After a six year mission and a flight of hundreds of millions of kilometers, a Japanese space capsule has targeted a landing site in the South Australian outback with the first asteroid samples below the surface.
The capsule was on board the Hayabusa2 spacecraft, which first landed on the Ryugu asteroid, which was more than 300 million kilometers from Earth, last February.
After its release, it was supposed to enter the earth’s atmosphere early Sunday morning before a parachute was deployed and landed on the spot in the forbidden Woomera area.
Professor Masaki Fujimoto of the Japan Aerospace Exploration Agency says the asteroid samples could help answer a fundamental question: How did water begin and then life on Earth?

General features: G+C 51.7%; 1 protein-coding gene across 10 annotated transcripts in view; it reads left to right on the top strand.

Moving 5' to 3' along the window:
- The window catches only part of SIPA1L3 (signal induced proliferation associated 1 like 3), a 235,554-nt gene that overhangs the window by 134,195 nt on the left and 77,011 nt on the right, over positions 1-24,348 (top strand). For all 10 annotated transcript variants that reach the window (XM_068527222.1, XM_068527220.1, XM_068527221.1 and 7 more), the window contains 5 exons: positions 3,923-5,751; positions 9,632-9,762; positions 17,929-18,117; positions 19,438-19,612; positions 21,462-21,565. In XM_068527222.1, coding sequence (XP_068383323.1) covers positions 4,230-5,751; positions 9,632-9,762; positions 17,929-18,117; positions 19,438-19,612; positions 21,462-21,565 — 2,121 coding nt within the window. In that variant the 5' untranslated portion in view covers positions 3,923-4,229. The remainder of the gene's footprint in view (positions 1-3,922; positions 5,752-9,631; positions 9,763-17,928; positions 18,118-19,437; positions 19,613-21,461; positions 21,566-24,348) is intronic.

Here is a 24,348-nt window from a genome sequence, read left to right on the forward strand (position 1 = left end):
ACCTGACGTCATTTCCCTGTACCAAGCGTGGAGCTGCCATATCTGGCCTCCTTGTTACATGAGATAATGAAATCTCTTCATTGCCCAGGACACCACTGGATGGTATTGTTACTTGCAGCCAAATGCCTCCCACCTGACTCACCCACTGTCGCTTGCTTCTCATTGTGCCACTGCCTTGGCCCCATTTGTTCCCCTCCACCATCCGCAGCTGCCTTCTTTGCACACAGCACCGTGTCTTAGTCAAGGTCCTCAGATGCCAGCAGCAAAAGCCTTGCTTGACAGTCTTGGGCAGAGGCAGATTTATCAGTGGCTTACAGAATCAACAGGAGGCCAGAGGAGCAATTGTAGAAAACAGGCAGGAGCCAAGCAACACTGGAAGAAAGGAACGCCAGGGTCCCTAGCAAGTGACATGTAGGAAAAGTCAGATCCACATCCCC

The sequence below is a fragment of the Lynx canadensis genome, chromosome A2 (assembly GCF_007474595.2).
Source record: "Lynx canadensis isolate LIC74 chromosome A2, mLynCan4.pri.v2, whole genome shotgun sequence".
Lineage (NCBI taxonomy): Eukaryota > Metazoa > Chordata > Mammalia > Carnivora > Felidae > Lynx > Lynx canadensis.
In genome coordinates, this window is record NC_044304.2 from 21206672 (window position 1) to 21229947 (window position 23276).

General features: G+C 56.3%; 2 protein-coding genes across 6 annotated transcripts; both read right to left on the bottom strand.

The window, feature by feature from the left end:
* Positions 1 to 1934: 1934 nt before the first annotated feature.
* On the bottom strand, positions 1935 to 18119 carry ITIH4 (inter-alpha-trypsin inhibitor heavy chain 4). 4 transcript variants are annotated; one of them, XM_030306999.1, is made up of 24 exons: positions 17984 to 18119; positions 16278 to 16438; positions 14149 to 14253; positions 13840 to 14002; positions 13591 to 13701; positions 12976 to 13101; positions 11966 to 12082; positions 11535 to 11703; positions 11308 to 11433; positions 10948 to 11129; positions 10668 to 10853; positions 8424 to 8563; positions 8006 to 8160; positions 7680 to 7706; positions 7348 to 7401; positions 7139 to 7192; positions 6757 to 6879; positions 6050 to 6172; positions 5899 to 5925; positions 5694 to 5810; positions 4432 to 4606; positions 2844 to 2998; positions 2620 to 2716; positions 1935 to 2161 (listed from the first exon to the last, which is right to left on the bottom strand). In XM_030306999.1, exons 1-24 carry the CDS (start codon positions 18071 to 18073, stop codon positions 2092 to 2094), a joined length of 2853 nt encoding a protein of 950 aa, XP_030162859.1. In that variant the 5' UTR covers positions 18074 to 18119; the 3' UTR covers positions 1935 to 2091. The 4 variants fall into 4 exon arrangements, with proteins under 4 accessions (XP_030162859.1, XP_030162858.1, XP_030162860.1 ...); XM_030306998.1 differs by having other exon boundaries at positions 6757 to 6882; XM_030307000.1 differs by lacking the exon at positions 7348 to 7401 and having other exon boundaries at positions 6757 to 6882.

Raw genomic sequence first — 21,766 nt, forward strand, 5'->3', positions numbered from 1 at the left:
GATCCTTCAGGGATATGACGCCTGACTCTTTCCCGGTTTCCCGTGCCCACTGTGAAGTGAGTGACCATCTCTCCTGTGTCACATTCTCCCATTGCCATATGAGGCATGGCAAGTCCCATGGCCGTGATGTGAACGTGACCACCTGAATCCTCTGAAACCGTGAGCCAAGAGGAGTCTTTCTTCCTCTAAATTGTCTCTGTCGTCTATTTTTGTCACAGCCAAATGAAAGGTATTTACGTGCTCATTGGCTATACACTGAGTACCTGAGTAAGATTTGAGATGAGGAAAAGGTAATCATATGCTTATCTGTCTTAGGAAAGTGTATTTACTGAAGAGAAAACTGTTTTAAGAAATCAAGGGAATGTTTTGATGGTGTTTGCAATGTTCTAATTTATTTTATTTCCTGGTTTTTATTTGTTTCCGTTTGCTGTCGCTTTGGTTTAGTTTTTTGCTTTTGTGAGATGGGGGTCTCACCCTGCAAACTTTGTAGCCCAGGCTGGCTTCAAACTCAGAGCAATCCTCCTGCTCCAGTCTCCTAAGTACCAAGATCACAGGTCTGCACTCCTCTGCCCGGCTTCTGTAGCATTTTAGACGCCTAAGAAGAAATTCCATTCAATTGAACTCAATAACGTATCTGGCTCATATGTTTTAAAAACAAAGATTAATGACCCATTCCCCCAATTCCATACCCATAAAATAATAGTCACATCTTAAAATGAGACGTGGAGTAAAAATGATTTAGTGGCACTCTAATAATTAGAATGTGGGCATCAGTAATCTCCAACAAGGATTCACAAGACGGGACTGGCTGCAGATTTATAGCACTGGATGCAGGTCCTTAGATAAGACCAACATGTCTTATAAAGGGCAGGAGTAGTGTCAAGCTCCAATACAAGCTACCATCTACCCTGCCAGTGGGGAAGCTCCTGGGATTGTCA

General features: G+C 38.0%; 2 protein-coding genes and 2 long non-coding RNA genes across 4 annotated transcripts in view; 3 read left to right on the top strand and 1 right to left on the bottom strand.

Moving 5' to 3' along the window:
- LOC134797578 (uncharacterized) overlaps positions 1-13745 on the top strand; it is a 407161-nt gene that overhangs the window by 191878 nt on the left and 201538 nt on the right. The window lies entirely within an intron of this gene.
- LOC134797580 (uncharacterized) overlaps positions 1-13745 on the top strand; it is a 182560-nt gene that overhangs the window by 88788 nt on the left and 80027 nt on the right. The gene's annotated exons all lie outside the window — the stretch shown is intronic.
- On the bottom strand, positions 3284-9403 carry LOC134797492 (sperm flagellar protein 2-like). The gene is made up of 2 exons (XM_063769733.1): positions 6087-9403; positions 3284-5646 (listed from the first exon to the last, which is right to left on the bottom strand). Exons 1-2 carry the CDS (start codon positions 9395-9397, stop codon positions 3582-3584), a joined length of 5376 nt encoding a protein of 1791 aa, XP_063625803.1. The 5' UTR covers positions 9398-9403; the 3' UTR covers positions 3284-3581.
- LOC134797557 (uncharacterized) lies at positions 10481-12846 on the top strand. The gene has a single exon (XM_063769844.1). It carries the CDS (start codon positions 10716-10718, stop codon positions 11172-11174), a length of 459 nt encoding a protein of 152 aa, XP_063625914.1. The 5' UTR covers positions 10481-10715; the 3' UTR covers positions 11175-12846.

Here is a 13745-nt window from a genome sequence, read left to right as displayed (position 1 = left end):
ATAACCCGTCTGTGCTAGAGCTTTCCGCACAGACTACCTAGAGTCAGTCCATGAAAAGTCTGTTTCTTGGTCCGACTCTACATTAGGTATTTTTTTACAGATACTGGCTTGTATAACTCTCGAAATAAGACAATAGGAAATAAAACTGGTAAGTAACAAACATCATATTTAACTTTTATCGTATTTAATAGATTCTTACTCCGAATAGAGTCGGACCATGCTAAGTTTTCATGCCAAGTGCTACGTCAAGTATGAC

« The original earth had no water at all. So had to bring some water to our planet to make it habitable.
Tracking Hayabusa2 since its launch in 2014 has been the Canberra-based Deep Space Communication Network.
« You can drive billions of kilometers on 66 kilograms of fuel. An extremely efficient way of maneuvering. «
The capsule’s release over the US and surveillance from California was successfully triggered in Australia late Saturday afternoon.
The Canberra Center is tracking Hayabusa2 as it « leaps off » and leaves Earth on its extended mission, a 10-year journey to the July 2031 rendezvous with a much smaller asteroid named 1998 KY26.
Hayabusa2, asteroid, JAXA, earth, 162173 Ryugu, Japan, Hayabusa
World news – AU – Space capsule for touchdown in the outback
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